June 15, 2020
How do you plan to facilitate a unified class environment for incoming students next year?
Teaching over a computer screen from the first day of school is going to be challenging. I’m currently brainstorming with other drama teachers across the country to adapt improv games, acting exercises and lessons that will still allow students to interact, create characters and learn about staging scenes. I really want to avoid turning the class into theater history or acting theory and keep the interactive aspect at the forefront.
How has your relationship with your students and co-workers changed due to quarantine?
I have gotten to know my students on a deeper level. We see into each other’s lives a little more: I take time to ask how they’re feeling, what is working for them with distance learning, what they’ve baked or built or how they’re taking care of themselves. If anything, this has taught me to take even more time when we return to the classroom to ask questions, more than just the cursory, “How’s everybody doing today?”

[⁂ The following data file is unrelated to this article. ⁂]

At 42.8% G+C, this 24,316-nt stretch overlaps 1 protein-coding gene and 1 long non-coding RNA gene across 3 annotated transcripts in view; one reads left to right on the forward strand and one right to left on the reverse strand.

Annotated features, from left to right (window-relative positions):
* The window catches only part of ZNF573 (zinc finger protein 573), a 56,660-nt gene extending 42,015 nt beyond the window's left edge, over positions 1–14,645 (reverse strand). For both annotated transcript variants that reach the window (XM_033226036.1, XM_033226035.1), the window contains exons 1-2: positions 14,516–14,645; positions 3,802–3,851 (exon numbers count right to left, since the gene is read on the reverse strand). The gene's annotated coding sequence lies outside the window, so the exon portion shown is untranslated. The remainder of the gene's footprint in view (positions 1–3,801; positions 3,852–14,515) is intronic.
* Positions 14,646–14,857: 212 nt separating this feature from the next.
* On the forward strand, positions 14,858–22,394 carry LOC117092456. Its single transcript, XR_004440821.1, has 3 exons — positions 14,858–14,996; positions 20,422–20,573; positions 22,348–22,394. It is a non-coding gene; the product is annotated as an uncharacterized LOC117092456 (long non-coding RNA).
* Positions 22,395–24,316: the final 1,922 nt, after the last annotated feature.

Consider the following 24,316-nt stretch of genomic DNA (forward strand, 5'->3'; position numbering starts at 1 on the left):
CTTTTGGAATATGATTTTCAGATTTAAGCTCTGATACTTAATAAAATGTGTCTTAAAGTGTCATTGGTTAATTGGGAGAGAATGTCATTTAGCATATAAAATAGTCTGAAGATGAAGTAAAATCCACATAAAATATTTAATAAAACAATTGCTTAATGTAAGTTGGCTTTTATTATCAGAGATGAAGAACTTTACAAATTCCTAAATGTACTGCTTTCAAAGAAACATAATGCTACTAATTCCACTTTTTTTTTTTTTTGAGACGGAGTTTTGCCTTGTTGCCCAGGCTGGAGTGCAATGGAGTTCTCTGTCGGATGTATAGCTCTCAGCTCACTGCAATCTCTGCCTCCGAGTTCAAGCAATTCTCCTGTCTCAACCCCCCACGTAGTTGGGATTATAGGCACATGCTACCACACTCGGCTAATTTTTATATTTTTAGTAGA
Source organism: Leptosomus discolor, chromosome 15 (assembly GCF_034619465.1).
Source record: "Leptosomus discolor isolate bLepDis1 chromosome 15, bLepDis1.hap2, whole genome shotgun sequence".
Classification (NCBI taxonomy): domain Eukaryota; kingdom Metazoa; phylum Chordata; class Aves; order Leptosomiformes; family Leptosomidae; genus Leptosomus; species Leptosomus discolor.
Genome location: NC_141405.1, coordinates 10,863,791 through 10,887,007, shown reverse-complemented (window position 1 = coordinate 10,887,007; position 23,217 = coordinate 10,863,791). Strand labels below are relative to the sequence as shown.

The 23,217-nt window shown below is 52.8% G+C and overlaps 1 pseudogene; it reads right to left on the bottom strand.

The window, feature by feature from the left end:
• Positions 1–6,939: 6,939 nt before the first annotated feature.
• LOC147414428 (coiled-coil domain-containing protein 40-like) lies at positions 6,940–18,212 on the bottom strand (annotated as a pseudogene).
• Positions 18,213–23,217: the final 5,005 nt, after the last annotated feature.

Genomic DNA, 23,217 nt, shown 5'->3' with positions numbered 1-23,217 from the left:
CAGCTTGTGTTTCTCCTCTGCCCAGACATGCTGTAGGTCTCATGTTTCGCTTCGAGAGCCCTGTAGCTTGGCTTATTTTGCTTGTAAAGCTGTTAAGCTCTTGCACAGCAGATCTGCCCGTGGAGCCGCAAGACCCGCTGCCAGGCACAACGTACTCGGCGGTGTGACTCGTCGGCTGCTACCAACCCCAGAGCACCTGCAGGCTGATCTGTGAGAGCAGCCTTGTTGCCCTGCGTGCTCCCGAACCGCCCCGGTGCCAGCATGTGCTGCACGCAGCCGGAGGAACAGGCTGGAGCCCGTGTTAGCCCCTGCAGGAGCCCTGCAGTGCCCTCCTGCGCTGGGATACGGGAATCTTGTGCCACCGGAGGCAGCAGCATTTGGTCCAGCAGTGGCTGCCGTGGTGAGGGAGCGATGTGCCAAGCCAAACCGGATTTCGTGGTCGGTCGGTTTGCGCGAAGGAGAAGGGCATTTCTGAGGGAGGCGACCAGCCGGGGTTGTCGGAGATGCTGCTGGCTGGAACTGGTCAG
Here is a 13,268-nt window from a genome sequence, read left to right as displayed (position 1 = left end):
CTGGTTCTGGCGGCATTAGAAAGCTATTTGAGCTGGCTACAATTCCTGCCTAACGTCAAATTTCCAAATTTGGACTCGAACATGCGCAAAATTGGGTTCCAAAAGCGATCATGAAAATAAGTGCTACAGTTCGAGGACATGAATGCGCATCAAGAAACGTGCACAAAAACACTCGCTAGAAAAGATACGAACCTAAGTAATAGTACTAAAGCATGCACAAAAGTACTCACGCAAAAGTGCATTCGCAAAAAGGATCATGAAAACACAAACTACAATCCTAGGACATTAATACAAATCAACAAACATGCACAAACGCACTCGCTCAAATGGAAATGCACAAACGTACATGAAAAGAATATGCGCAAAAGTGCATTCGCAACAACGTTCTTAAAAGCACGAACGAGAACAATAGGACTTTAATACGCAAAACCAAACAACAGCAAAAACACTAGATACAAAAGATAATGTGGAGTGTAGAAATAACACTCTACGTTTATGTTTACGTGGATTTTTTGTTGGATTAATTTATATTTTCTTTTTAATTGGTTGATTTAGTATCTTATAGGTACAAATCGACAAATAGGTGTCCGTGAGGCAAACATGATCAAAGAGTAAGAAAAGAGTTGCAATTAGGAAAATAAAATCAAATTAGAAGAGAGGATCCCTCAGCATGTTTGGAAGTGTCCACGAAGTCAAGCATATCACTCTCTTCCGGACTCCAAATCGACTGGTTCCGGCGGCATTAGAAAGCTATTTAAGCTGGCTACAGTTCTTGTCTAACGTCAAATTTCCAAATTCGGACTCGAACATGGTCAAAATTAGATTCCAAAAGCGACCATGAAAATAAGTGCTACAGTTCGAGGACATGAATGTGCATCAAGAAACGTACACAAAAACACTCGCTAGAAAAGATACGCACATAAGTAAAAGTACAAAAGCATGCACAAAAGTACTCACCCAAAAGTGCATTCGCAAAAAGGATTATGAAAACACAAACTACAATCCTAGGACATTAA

I miss my colleagues. I was on campus the other day to grab something from my classroom and it was like time stopped. Posters still on the walls, the Writer’s Week sign still hanging in the quad. It seemed surreal. I’ve shared room 410 with Ms. Oliver for almost 20 years and not seeing her every day is like missing my right arm.
What has been the biggest challenge as a teacher during distance learning?
Depression and loneliness have been very real issues during this time for adults and teenagers. Humans need that interaction. I just keep reaching out. I make phone calls and I try to reassure students that we will get through this. While the classwork or homework is important, it is not as important as one’s mental health. I hope what I’m doing is working, even if I reach just one student.